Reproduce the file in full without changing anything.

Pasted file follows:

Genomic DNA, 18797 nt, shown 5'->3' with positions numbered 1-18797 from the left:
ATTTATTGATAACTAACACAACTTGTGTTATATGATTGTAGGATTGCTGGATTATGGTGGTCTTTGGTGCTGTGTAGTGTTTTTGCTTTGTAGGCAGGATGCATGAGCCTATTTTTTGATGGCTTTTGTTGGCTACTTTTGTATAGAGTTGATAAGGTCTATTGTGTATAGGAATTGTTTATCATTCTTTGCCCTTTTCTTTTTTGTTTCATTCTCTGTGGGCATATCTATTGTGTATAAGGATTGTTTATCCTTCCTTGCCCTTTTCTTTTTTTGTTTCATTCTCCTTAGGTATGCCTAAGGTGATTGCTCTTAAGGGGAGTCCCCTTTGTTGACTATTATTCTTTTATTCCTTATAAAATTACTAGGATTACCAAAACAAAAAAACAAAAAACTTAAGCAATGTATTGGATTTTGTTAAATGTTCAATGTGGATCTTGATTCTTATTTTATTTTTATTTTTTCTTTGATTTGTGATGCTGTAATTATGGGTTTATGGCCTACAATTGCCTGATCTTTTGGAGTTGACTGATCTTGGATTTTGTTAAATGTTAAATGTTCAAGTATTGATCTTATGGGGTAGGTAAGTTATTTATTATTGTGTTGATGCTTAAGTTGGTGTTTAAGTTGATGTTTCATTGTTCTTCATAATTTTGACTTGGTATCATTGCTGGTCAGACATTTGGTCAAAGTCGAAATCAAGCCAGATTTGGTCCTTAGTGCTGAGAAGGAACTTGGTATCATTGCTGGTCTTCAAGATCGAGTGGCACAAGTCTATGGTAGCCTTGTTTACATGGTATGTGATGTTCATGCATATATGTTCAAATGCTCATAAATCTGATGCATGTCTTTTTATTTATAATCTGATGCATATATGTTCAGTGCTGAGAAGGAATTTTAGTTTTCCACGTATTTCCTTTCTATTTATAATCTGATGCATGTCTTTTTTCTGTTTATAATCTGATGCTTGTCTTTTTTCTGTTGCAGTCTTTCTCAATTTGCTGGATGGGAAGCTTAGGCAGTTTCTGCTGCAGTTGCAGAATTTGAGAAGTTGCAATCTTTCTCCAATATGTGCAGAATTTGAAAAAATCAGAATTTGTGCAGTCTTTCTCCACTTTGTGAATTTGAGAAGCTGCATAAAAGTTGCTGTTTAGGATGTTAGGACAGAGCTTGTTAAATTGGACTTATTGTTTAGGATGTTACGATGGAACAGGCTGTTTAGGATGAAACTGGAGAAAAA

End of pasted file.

Genomic DNA, 18797 nt, shown 5'->3' with positions numbered 1-18797 from the left:
ATTTATTGATAACTAACACAACTTGTGTTATATGATTGTAGGATTGCTGGATTATGGTGGTCTTTGGTGCTGTGTAGTGTTTTTGCTTTGTAGGCAGGATGCATGAGCCTATTTTTTGATGGCTTTTGTTGGCTACTTTTGTATAGAGTTGATAAGGTCTATTGTGTATAGGAATTGTTTATCATTCTTTGCCCTTTTCTTTTTTGTTTCATTCTCTGTGGGCATATCTATTGTGTATAAGGATTGTTTATCCTTCCTTGCCCTTTTCTTTTTTTGTTTCATTCTCCTTAGGTATGCCTAAGGTGATTGCTCTTAAGGGGAGTCCCCTTTGTTGACTATTATTCTTTTATTCCTTATAAAATTACTAGGATTACCAAAACAAAAAAACAAAAAACTTAAGCAATGTATTGGATTTTGTTAAATGTTCAATGTGGATCTTGATTCTTATTTTATTTTTATTTTTTCTTTGATTTGTGATGCTGTAATTATGGGTTTATGGCCTACAATTGCCTGATCTTTTGGAGTTGACTGATCTTGGATTTTGTTAAATGTTAAATGTTCAAGTATTGATCTTATGGGGTAGGTAAGTTATTTATTATTGTGTTGATGCTTAAGTTGGTGTTTAAGTTGATGTTTCATTGTTCTTCATAATTTTGACTTGGTATCATTGCTGGTCAGACATTTGGTCAAAGTCGAAATCAAGCCAGATTTGGTCCTTAGTGCTGAGAAGGAACTTGGTATCATTGCTGGTCTTCAAGATCGAGTGGCACAAGTCTATGGTAGCCTTGTTTACATGGTATGTGATGTTCATGCATATATGTTCAAATGCTCATAAATCTGATGCATGTCTTTTTATTTATAATCTGATGCATATATGTTCAGTGCTGAGAAGGAATTTTAGTTTTCCACGTATTTCCTTTCTATTTATAATCTGATGCATGTCTTTTTTCTGTTTATAATCTGATGCTTGTCTTTTTTCTGTTGCAGTCTTTCTCAATTTGCTGGATGGGAAGCTTAGGCAGTTTCTGCTGCAGTTGCAGAATTTGAGAAGTTGCAATCTTTCTCCAATATGTGCAGAATTTGAAAAAATCAGAATTTGTGCAGTCTTTCTCCACTTTGTGAATTTGAGAAGCTGCATAAAAGTTGCTGTTTAGGATGTTAGGACAGAGCTTGTTAAATTGGACTTATTGTTTAGGATGTTACGATGGAACAGGCTGTTTAGGATGAAACTGGAGAAAAA